Why Are People Left-Handed?

2 minute read

It’s International Left-Handers Day, so it’s time to give left-handers some overdue appreciation.

There was once a time (a long time ago), when people believed that being left-handed meant a person was more prone to “dealings with the devil” and that the trait should be corrected, according to the New York Times. Thankfully, the prejudice is gone, but people are still curious—why do some kids grow up left-handed versus right-handed?

Numbers suggest that about 90% of people are right-handed, and 10% use their left hand predominantly. Notable left-handers include President Barack Obama, Bill Gates and Oprah Winfrey. Some researchers believe that being left-handed is at least partially related to genetics, though it’s likely not the full story.

One 2013 study, published in the journal PLOS Genetics, identified genes and gene mutations that can influence the development of “left-right asymmetry in the body and brain,” Smithsonian.com reports. It’s possible that some of these genes are related to handedness. But some experts say they think genetics is responsible only 25% of the time, and that handedness may be pretty random. As the Atlantic reports, some researchers believe that being left-handed may be a trait that has continued through time because it gives some people an advantage during fighting.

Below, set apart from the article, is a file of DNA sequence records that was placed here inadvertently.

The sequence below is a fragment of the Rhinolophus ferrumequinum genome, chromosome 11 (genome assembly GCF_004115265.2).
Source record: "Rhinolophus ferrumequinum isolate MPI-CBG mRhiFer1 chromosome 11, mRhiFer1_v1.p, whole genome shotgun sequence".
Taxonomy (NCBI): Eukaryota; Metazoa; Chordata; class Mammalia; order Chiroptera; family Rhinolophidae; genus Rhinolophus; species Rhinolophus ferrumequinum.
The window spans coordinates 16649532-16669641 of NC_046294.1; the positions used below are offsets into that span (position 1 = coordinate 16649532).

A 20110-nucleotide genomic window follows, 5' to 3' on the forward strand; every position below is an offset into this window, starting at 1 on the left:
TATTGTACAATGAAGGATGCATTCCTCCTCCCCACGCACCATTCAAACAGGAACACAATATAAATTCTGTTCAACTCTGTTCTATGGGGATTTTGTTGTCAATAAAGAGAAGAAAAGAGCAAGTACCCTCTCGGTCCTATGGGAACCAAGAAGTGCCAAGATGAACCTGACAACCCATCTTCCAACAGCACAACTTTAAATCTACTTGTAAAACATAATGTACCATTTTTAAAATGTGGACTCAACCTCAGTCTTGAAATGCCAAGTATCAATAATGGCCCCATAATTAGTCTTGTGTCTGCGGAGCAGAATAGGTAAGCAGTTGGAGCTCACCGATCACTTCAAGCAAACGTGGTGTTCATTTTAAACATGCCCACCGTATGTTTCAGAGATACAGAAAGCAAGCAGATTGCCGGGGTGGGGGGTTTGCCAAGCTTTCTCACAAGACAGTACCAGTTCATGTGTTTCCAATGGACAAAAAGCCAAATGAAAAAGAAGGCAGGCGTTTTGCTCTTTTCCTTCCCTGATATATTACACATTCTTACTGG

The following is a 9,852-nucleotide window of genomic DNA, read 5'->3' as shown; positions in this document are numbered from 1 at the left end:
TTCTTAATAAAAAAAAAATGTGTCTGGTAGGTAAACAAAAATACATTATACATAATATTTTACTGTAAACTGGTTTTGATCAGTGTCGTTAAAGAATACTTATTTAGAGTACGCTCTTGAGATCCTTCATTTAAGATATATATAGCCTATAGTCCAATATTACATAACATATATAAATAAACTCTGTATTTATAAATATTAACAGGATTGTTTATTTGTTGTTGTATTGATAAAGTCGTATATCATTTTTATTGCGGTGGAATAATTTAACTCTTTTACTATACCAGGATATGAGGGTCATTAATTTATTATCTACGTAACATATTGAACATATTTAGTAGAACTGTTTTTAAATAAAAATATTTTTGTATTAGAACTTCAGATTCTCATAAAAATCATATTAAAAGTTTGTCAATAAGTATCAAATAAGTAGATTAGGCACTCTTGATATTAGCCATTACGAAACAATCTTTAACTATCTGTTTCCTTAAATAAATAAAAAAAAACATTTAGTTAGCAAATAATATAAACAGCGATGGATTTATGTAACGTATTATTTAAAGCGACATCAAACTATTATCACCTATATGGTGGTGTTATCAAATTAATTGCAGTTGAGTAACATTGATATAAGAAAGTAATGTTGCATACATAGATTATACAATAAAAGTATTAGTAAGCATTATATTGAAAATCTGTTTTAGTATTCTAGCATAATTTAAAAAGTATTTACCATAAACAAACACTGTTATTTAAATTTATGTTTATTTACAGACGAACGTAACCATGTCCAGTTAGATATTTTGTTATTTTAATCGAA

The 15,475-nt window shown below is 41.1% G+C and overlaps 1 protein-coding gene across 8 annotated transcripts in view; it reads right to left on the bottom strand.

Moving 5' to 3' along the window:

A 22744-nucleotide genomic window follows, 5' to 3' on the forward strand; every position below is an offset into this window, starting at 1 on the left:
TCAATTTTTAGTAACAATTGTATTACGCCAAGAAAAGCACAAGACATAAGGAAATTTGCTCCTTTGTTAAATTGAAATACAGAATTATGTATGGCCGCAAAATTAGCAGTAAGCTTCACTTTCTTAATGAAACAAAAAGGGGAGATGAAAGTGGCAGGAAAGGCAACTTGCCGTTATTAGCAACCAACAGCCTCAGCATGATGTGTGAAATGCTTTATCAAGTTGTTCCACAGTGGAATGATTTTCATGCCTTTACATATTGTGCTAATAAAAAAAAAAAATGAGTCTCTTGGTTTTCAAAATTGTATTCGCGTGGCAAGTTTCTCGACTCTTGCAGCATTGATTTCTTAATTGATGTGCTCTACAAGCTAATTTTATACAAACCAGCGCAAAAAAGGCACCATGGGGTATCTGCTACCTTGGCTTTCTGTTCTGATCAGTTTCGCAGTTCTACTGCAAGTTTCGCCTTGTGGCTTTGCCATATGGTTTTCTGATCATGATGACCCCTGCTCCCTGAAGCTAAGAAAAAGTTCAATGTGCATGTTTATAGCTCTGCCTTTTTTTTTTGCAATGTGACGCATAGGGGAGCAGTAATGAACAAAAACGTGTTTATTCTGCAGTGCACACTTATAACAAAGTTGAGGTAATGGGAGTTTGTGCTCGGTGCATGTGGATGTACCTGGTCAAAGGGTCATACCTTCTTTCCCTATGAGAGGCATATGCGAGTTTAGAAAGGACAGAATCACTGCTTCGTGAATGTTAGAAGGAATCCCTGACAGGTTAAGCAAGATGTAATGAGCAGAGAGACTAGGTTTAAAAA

While experts are still sorting out the reasons, scientists have shown that there doesn’t appear to by any differences between right and left-handed people when it comes to personality traits like extraversion, agreeableness, conscientiousness, emotionality and openness to experience.

While there are advantages to being left-handed, especially when it comes to sports, there’s also the disadvantages (like getting elbowed during dinner). So make sure that left-handed person in your life is having a happy holiday.

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